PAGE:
Activation Mechanism of the Morphine Receptor Revealed
A close collaboration between the team of Sebastien Granier (IGF) in Montpellier, Hélène Déméné (CBS, team "NMR, Structure, Dynamics and Function of Biomolecules by NMR") and the team of Prof. Brian Kobilka of Stanford University, Nobel Prize in Chemistry in 2012, helped to decipher the molecular mechanisms of activation of the morphine receptor. This receptor, also called mu opioid receptor (μOR) was investigated using combining X-ray crystallography and Nuclear Magnetic Resonance (NMR). The morphine receptor is a membrane protein belonging to the family of G protein coupled receptors (GPCR) whose operating mechanism is not well known. This lack of knowledge is partly due to the difficulties encountered in the investigation of these membrane proteins by structural biology approaches. This study has been published in the scientific journal Nature (Sounier et al, Nature, 524 (7565). -doi 375-8: 10.1038 / nature14680).
The NMR study reveals how the binding of a ligand that mimics morphine (agonist) induces changes in conformational states of μOR from an inactive state to an active state. This active state is the only one capable to lead to intracellular signal transduction via activation of signaling proteins such as G protein. The study also shows that the active state can be achieved only if the agonist and G protein are linked to the receiver simultaneously. This property was previously observed for only one of the 800 members that make up the family of GPCRs. Thus, the study reveals how the activation signal propagates through the different areas of the receptor and proposes that this process plays a key role in signal transduction. Overall, these data shed light on the little known process of activation of GPCRs and its dynamics.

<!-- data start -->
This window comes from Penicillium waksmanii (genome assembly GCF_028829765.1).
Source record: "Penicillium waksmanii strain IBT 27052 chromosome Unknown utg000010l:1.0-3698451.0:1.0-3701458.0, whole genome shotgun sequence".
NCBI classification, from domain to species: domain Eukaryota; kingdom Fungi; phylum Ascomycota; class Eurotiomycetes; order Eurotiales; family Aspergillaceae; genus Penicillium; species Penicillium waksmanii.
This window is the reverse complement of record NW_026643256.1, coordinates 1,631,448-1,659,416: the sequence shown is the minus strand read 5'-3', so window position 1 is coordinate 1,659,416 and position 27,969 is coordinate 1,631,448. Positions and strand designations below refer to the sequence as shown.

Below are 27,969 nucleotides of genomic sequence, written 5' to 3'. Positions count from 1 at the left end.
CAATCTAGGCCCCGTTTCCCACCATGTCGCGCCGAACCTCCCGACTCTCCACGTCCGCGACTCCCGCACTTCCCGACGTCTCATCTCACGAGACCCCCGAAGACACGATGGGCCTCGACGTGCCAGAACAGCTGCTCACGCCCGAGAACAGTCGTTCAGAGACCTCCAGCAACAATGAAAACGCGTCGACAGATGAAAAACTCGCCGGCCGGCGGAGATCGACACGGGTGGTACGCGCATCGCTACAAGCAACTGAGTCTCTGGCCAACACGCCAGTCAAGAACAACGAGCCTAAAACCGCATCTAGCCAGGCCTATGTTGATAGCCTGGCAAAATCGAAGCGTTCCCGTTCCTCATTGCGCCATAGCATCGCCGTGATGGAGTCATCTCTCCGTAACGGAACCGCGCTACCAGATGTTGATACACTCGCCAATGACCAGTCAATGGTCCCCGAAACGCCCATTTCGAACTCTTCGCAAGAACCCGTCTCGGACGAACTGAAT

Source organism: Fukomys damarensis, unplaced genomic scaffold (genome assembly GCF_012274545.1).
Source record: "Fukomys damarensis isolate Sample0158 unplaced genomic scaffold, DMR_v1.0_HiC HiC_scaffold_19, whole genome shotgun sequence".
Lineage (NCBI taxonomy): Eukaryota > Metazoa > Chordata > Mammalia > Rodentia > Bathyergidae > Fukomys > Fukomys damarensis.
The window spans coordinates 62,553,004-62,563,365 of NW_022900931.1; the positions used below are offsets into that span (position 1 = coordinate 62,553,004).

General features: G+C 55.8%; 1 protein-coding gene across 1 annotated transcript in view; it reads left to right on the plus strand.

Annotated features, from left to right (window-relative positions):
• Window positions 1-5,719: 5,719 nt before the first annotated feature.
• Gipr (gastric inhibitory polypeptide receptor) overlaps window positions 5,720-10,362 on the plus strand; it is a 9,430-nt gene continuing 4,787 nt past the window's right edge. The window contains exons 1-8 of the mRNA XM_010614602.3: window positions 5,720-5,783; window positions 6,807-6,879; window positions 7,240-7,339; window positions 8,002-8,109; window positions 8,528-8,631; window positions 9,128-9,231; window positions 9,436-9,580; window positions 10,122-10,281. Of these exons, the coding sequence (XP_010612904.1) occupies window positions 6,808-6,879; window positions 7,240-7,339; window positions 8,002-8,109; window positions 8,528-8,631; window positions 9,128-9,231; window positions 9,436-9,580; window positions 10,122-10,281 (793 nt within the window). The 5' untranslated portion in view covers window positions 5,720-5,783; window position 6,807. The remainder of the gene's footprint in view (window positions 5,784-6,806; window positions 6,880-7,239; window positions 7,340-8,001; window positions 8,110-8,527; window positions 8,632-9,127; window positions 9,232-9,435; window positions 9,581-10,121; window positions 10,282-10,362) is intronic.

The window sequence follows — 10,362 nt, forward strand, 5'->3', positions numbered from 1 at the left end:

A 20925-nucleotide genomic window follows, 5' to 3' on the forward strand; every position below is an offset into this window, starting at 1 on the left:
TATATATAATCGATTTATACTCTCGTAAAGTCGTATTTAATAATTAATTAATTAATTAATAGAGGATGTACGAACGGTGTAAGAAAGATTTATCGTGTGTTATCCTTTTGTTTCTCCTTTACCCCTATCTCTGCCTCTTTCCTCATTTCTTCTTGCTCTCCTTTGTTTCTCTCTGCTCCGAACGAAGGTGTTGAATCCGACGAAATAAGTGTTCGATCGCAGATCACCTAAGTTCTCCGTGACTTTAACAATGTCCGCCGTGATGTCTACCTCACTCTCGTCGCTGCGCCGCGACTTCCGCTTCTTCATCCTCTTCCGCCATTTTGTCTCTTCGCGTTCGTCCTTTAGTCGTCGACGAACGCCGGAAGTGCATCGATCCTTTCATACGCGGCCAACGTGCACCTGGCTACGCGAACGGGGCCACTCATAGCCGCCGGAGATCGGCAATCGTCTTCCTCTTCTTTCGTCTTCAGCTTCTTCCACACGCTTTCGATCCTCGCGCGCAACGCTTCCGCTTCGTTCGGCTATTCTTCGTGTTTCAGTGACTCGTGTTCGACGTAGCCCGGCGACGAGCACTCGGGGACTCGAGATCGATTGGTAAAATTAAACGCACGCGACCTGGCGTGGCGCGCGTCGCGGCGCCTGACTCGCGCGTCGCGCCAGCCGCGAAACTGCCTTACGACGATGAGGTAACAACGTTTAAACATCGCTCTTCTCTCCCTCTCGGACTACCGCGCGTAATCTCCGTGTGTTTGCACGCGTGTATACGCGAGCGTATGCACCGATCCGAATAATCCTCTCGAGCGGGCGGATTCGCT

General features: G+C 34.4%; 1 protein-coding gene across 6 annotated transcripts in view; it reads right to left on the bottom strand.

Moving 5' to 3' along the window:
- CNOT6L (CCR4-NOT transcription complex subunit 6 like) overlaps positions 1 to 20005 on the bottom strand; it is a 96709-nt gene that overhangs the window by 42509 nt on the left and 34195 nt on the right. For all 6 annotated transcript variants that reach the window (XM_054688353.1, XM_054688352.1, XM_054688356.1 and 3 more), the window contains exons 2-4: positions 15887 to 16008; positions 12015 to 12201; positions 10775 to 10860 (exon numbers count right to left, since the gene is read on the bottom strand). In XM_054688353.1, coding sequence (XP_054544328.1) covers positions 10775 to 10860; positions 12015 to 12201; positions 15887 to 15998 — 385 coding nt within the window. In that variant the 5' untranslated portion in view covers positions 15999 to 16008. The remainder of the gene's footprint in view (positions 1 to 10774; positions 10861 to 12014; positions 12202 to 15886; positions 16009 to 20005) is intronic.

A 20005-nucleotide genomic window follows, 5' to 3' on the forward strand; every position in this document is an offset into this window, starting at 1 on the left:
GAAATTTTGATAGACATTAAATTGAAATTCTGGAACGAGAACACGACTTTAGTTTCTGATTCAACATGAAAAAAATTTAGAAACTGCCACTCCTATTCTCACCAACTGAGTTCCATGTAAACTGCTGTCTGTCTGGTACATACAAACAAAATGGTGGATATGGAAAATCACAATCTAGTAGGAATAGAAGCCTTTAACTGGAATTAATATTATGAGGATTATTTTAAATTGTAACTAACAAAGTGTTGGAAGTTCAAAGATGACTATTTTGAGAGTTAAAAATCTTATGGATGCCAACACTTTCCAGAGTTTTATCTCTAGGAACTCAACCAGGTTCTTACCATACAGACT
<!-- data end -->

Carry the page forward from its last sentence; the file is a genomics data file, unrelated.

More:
New publication: "Propagation of conformational changes during μ-opioid receptor activation"
Authors: Sounier R, Mas C, Steyaert J, Laeremans T, Manglik A, Huang W, Kobilka BK, Déméné H, Granier S.
Journal: Nature. 2015 Aug 20;524(7565):375-8. doi: 10.1038/nature14680.
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Variable Effect of Kinase Inhibitors on Breast Cancer Cell Lines
Breast tumors belonging to the triple negative subgroup (TN) (no estrogen, no progesterone and no ERBB2 receptors expressed) are the most aggressive and have the worst prognosis due to lack of specific therapies. The tyrosine kinases of the ABL family are responible for chronic myeloid leukemia (CML) and may be implicated in TN breast cancer too. Here we tested the ABL kinase inhibitors used for CML in TN cell lines. We unexpectedly found opposite effects of these inhibitors dependending on the TN cell line tested. Thus, ABL inhibitors may be beneficial only for a subset of TN patients and very dangerous for others.
New publication: ABL Tyrosine Kinase Inhibition Variable Effects on the Invasive Properties of Different Triple Negative Breast Cancer Cell Lines.
Authors: Chevalier C, Cannet A, Descamps S, Sirvent A, Simon V, Roche S, Benistant C
Journal: PLoS One, 2015 Mar 24;10(3)
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